Canon EF 50mm f/1.8 II Camera Lens

Canon EF 50mm f/1.8 II Camera LensDescription

This is considered the standard lens for use with Canon SLR cameras.What’s in the box: Canon Normal EF 50mm f/1.8 II Autofocus Lens, E-52 52mm Snap-On Lens Cap, Lens Dust Cap E (Rear) and 1-Year Warranty.


  • 50mm standard lens with f/1.8 maximum aperture
  • Traditional Gauss-type optical design is extremely sharp
  • Focuses as close as 18 inches for extreme close-ups,Autofocus: Yes
  • Ideal for natural-looking shots; excellent color balance
  • Measures 2.7 inches in diameter; 1-year warranty

Details & Price

This product was manufactured by Canon.

Brand: Canon
UPC: 082966212727
List Price: $125.00.
Used Price: $80.50 Only 41 left
5 Stars(Read Reviews)

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3 Responses to “Canon EF 50mm f/1.8 II Camera Lens”

  1. Richard Aubin says:

    Once upon a time the 50 mm lens was THE standard camera lens and was THE optical benchmark by which manufacturers were judged and compared. Although the basic lens focus has now shifted (at least at the low to mid amateur level) to zooms – you can still benefit from years of research and development that went into designing the 50 mm lens and this here lens may be the best lens, dollar for dollar, that you can ever buy. The question is can you afford not to own this lens?

    Years of development have brought us a lens that has a fast aperture of 1.8 – far faster than any consumer zoom lens – and that is sharp as a filed tack. Be forewarned about the sharpness . . . if you are taking pictures of people, this lens is unyielding in its sharpness and may well surprise you and your subjects whose every blemish is captured. The lens has a fabulously shallow depth of field if you want to use the 1.8 aperture to blow out a background. This lens is also ridiculously inexpensive…

  2. P. Lehmann says:

    Wow! My theory now is that Canon doesn’t put this baby as their kit lens because many people would decide that they DONT NEED ANOTHER ONE! And many of them would be right!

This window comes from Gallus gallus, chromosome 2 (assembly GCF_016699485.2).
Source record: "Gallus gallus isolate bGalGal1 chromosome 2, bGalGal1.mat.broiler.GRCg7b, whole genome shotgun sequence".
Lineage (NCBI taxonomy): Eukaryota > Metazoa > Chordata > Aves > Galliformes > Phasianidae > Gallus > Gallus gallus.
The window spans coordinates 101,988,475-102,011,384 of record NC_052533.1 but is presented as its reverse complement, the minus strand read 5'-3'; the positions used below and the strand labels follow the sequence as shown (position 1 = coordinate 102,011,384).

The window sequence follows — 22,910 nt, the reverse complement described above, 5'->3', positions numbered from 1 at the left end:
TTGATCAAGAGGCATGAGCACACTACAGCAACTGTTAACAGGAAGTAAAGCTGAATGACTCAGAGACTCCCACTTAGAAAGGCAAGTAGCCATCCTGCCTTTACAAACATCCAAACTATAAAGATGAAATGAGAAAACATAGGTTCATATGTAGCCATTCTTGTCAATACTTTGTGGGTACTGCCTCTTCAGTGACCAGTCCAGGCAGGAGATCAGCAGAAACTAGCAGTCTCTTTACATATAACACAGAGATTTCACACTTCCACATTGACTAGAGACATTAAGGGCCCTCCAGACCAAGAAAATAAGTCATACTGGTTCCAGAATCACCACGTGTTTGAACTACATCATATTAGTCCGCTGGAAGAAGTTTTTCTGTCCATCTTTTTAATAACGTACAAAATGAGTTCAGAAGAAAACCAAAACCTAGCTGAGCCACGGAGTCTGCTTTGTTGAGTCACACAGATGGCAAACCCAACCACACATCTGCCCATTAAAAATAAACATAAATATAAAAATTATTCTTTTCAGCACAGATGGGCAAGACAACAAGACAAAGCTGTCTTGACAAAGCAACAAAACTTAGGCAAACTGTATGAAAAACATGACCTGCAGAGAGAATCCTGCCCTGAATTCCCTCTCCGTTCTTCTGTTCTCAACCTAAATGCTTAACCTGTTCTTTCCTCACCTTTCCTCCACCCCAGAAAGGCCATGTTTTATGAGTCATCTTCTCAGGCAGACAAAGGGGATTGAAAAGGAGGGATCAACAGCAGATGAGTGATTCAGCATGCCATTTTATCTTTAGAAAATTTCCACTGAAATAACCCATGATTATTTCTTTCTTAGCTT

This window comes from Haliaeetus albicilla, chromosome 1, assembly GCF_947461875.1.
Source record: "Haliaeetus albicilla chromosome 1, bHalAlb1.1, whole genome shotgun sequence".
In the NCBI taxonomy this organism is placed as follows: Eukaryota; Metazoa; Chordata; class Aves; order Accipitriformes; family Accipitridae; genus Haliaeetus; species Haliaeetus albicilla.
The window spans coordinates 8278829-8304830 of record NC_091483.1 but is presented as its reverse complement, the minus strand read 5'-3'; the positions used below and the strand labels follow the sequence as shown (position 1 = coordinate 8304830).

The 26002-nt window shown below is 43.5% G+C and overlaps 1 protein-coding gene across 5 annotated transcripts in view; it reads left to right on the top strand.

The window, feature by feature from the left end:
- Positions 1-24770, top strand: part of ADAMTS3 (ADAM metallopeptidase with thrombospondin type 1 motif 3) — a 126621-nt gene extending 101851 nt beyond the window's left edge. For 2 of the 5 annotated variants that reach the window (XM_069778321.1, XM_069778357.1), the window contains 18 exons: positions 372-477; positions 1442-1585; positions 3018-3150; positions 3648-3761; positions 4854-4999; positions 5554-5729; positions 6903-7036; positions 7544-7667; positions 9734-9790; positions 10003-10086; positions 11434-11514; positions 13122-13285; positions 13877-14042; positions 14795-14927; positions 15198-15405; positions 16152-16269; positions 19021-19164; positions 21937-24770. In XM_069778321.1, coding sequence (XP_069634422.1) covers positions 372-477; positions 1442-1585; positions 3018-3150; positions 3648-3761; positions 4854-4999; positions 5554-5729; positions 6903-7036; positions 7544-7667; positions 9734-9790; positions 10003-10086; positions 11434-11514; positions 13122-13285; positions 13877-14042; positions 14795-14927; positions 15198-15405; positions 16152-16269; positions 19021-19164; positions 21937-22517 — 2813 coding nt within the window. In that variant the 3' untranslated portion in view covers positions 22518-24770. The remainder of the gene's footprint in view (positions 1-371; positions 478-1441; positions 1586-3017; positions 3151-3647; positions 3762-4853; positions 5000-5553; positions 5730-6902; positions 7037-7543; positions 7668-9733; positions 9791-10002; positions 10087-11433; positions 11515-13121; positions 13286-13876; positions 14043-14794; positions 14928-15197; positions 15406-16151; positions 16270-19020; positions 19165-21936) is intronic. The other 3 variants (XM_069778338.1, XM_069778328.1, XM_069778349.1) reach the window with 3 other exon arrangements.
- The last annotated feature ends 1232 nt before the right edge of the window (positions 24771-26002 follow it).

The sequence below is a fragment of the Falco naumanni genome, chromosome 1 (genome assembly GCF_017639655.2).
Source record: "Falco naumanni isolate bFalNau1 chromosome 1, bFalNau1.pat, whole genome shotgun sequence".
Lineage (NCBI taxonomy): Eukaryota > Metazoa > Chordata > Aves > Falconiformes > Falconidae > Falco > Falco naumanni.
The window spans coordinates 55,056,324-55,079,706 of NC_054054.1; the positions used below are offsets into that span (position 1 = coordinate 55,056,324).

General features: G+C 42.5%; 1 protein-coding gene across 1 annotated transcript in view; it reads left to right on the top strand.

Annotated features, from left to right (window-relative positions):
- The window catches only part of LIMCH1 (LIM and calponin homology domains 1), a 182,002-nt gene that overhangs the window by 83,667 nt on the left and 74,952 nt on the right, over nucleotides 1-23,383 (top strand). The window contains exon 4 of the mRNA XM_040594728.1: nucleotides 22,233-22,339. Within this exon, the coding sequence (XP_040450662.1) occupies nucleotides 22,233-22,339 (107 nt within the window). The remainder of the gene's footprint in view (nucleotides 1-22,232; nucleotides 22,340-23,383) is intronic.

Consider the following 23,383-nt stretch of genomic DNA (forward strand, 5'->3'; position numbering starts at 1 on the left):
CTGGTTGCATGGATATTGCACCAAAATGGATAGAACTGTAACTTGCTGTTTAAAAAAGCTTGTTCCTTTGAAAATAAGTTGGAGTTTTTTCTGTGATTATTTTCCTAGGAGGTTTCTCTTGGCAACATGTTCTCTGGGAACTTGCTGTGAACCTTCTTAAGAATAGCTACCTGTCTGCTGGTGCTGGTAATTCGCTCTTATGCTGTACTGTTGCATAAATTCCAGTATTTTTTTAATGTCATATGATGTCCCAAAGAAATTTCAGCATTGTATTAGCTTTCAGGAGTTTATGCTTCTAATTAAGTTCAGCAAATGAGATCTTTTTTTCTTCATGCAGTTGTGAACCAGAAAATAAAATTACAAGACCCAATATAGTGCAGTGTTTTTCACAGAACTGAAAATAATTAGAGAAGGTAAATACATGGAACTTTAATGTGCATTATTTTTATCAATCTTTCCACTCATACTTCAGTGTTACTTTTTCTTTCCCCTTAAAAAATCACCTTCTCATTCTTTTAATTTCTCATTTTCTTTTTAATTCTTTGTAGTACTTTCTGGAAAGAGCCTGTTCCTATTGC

Like others, I bought the Rebel XT and the 28-135 IS lens. The 28-135 is heavy and priced like a gold brick. I guess it does OK, and I do keep it mounted most of the time.

    And like others, I stumbled on this lens somehow, read the raving reviews, and for the price figured, “What the heck?”

    This lens in tack sharp. It shows the fire in the colors you photograph. The wide aperture means candles can be excellent lights for portraits. Its narrow field is great.

    There are pitfalls though. I snapped a pic of my face at arm’s length using autofocus a while back and (1) the focus locked on the tip of my nose and my face was already blurring (2) the lens was so sharp that I saw blackheads clearly on my nose tip I can’t really see in the mirror (doh!). I’ve read that dSLR images are…

  3. Ryan Davis says:

    I’ve had the 50mm f1.8 for about three months now, so I wanted to put in my two cents worth after a little field use. What originally attracted me to this lens was, obviously, the price. It is very, very inexpensive. This is likely due to the fact that the housing is, unlike its predecessor the Mark I, entirely plastic. That initially put me off, but after seeing some images posted that had been taken with this lens (and after seeing the prices of the f1.4 and the used mark I)I decided that I really had nothing to lose. There are, as with most lenses good and bad elements to this lens. Lets start with the bad.

    Keep in mind that if you are shooting a canon DSLR (as I am) this 50mm lens actually behaves as an 80mm lens, so it isn’t that terribly wide. The fact that it is functionally 80mm can make framing shots a bit difficult. This is definitely a secondary lens and really isn’t that appropriate for a “walking around lens.” At least it isn’t for me, as I tend to…

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